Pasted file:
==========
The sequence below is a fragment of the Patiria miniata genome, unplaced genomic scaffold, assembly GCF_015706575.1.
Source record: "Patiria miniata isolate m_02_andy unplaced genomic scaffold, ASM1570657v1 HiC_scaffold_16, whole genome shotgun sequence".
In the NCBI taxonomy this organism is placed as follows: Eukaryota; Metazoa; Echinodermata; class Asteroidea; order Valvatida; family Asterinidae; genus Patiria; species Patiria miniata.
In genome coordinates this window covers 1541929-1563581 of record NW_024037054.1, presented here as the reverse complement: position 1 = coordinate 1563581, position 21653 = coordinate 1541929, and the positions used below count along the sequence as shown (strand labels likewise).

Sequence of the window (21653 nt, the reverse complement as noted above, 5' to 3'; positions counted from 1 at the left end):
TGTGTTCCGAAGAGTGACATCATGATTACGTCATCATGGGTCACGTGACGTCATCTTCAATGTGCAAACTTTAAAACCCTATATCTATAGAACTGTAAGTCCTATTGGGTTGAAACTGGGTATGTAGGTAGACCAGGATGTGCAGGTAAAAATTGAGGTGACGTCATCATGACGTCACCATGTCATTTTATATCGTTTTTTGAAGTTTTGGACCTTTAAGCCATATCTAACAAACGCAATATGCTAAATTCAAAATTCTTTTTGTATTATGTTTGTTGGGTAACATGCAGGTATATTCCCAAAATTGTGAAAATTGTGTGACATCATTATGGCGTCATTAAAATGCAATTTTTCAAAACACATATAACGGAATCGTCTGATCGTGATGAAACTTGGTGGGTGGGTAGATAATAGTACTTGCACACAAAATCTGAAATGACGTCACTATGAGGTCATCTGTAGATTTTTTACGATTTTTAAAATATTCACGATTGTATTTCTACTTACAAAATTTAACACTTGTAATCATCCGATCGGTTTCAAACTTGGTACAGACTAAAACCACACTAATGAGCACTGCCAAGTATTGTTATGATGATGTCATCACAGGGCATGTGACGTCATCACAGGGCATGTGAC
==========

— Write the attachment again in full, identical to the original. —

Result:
The sequence below is a fragment of the Patiria miniata genome, unplaced genomic scaffold, assembly GCF_015706575.1.
Source record: "Patiria miniata isolate m_02_andy unplaced genomic scaffold, ASM1570657v1 HiC_scaffold_16, whole genome shotgun sequence".
In the NCBI taxonomy this organism is placed as follows: Eukaryota; Metazoa; Echinodermata; class Asteroidea; order Valvatida; family Asterinidae; genus Patiria; species Patiria miniata.
In genome coordinates this window covers 1541929-1563581 of record NW_024037054.1, presented here as the reverse complement: position 1 = coordinate 1563581, position 21653 = coordinate 1541929, and the positions used below count along the sequence as shown (strand labels likewise).

Sequence of the window (21653 nt, the reverse complement as noted above, 5' to 3'; positions counted from 1 at the left end):
TGTGTTCCGAAGAGTGACATCATGATTACGTCATCATGGGTCACGTGACGTCATCTTCAATGTGCAAACTTTAAAACCCTATATCTATAGAACTGTAAGTCCTATTGGGTTGAAACTGGGTATGTAGGTAGACCAGGATGTGCAGGTAAAAATTGAGGTGACGTCATCATGACGTCACCATGTCATTTTATATCGTTTTTTGAAGTTTTGGACCTTTAAGCCATATCTAACAAACGCAATATGCTAAATTCAAAATTCTTTTTGTATTATGTTTGTTGGGTAACATGCAGGTATATTCCCAAAATTGTGAAAATTGTGTGACATCATTATGGCGTCATTAAAATGCAATTTTTCAAAACACATATAACGGAATCGTCTGATCGTGATGAAACTTGGTGGGTGGGTAGATAATAGTACTTGCACACAAAATCTGAAATGACGTCACTATGAGGTCATCTGTAGATTTTTTACGATTTTTAAAATATTCACGATTGTATTTCTACTTACAAAATTTAACACTTGTAATCATCCGATCGGTTTCAAACTTGGTACAGACTAAAACCACACTAATGAGCACTGCCAAGTATTGTTATGATGATGTCATCACAGGGCATGTGACGTCATCACAGGGCATGTGAC